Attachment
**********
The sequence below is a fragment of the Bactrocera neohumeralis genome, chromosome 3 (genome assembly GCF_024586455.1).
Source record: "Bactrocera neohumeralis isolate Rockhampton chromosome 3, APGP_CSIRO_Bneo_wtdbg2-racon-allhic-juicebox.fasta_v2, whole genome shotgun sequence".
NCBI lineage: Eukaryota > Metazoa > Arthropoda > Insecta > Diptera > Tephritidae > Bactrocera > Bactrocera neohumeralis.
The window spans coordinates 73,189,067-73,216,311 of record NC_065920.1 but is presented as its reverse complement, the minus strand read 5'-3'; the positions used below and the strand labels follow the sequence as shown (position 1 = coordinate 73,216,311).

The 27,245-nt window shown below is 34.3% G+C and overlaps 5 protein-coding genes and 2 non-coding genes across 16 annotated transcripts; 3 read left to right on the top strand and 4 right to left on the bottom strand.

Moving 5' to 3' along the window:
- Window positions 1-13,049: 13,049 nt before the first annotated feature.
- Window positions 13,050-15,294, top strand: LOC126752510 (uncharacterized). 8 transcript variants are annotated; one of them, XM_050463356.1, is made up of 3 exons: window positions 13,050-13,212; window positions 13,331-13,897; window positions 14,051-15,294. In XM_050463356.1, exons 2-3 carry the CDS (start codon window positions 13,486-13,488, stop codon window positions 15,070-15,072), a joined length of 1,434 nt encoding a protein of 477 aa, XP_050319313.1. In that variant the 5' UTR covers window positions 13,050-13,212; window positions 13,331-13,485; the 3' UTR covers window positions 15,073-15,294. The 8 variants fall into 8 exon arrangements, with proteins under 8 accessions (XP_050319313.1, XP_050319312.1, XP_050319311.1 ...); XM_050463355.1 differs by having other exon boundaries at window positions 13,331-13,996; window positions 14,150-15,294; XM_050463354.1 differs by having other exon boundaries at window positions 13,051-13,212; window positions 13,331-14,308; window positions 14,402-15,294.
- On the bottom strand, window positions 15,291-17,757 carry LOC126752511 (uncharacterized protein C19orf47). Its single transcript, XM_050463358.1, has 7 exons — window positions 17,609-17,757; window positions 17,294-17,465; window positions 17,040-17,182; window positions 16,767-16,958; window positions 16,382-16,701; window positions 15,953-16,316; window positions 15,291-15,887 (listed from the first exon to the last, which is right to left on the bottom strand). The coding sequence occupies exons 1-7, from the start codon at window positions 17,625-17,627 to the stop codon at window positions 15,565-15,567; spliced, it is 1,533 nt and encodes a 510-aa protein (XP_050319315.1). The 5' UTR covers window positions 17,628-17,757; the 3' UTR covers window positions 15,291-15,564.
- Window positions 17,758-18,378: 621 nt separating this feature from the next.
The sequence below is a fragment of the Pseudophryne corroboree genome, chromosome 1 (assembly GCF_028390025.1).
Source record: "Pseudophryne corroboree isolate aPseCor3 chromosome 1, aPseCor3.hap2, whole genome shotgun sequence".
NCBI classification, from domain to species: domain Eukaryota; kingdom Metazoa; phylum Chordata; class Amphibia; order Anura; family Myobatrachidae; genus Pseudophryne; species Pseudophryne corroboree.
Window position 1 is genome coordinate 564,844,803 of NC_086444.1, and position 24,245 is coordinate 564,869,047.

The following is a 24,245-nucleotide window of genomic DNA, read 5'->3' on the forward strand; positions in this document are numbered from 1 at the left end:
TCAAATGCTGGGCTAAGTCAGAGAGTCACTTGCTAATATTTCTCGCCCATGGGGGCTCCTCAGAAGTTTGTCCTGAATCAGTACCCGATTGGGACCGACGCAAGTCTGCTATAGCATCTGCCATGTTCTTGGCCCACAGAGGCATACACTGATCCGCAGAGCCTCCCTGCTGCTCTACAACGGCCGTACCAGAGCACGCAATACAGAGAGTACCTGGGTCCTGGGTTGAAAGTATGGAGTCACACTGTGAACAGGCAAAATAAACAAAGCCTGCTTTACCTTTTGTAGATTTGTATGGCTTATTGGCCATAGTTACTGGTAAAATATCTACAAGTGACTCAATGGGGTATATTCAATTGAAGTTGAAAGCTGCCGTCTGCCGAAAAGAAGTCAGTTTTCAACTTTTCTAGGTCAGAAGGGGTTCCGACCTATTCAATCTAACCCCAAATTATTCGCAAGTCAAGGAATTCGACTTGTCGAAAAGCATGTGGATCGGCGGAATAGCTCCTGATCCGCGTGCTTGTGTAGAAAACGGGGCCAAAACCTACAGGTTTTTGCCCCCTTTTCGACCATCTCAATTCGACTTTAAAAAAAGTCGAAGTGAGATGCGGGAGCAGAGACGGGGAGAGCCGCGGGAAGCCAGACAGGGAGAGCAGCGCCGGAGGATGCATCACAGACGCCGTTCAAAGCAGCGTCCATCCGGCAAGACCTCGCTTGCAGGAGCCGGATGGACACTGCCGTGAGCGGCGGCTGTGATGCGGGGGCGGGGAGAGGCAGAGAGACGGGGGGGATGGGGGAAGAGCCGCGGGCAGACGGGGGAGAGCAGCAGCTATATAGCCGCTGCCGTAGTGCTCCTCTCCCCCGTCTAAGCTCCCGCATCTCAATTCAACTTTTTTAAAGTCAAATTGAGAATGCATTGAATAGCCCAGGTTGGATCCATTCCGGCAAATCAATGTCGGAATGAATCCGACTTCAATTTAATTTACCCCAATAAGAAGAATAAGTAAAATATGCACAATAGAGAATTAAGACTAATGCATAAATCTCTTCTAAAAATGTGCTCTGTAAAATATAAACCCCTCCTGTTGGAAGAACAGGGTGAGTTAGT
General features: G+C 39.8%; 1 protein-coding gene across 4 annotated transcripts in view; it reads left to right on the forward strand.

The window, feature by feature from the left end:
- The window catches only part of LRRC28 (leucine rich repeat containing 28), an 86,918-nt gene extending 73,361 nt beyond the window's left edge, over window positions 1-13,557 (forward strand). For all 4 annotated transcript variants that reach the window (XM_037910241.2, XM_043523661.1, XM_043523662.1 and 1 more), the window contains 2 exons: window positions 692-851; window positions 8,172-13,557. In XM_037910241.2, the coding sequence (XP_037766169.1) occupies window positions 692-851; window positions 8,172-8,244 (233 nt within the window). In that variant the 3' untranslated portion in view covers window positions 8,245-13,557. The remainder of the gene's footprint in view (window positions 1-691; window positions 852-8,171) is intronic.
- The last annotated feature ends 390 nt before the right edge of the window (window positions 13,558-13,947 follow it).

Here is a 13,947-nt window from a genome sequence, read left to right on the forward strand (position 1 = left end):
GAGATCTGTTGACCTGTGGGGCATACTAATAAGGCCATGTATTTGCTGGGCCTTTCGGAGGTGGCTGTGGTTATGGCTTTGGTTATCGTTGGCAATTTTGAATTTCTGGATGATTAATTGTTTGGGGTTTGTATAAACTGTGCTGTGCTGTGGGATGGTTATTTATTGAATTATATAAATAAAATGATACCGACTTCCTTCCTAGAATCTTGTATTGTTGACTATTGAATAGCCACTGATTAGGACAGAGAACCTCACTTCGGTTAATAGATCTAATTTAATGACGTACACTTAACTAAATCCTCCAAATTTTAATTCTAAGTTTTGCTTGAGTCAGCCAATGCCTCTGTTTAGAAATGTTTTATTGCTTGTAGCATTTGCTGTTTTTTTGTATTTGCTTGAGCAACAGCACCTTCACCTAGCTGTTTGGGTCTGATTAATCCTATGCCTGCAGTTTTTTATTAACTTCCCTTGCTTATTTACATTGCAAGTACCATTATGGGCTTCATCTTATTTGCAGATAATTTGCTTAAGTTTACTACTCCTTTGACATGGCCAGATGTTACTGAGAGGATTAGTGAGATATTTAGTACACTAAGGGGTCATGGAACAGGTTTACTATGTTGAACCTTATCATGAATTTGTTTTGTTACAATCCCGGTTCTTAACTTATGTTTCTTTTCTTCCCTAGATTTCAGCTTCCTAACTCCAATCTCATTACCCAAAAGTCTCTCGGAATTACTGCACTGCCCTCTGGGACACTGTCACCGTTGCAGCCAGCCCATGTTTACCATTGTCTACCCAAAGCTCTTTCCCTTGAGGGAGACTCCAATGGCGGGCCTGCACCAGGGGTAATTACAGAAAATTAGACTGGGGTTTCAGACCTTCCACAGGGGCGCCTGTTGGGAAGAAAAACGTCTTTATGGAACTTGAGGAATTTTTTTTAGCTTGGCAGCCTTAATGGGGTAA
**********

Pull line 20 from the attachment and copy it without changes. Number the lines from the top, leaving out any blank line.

- The last annotated feature ends 390 nt before the right edge of the window (window positions 13,558-13,947 follow it).